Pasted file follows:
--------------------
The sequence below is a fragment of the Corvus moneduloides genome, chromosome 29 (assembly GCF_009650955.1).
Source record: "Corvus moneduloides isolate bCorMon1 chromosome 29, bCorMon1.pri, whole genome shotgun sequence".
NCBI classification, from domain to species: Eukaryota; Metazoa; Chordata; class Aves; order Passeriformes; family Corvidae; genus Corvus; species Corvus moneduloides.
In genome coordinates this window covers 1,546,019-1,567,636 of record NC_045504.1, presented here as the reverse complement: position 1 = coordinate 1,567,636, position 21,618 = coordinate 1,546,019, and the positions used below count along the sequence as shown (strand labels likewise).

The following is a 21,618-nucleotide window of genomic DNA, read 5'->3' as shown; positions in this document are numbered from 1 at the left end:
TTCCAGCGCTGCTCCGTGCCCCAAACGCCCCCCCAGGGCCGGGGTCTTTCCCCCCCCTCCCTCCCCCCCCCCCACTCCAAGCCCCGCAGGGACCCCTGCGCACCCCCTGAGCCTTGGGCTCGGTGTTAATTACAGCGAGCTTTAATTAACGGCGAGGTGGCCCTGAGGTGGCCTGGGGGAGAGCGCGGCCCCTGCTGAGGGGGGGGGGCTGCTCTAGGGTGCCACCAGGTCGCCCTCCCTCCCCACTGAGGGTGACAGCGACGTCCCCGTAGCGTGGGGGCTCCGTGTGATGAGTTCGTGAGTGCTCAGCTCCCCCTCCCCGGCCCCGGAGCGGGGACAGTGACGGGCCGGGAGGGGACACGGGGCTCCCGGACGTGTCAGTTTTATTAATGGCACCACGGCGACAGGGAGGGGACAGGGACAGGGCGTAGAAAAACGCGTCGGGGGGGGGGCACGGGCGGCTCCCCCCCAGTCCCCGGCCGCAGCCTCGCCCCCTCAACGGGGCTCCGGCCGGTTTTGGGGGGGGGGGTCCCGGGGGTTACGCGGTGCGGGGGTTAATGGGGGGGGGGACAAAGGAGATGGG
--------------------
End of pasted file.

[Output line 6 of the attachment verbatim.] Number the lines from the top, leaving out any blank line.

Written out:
TTCCAGCGCTGCTCCGTGCCCCAAACGCCCCCCCAGGGCCGGGGTCTTTCCCCCCCCTCCCTCCCCCCCCCCCACTCCAAGCCCCGCAGGGACCCCTGCGCACCCCCTGAGCCTTGGGCTCGGTGTTAATTACAGCGAGCTTTAATTAACGGCGAGGTGGCCCTGAGGTGGCCTGGGGGAGAGCGCGGCCCCTGCTGAGGGGGGGGGGCTGCTCTAGGGTGCCACCAGGTCGCCCTCCCTCCCCACTGAGGGTGACAGCGACGTCCCCGTAGCGTGGGGGCTCCGTGTGATGAGTTCGTGAGTGCTCAGCTCCCCCTCCCCGGCCCCGGAGCGGGGACAGTGACGGGCCGGGAGGGGACACGGGGCTCCCGGACGTGTCAGTTTTATTAATGGCACCACGGCGACAGGGAGGGGACAGGGACAGGGCGTAGAAAAACGCGTCGGGGGGGGGGCACGGGCGGCTCCCCCCCAGTCCCCGGCCGCAGCCTCGCCCCCTCAACGGGGCTCCGGCCGGTTTTGGGGGGGGGGGTCCCGGGGGTTACGCGGTGCGGGGGTTAATGGGGGGGGGGACAAAGGAGATGGG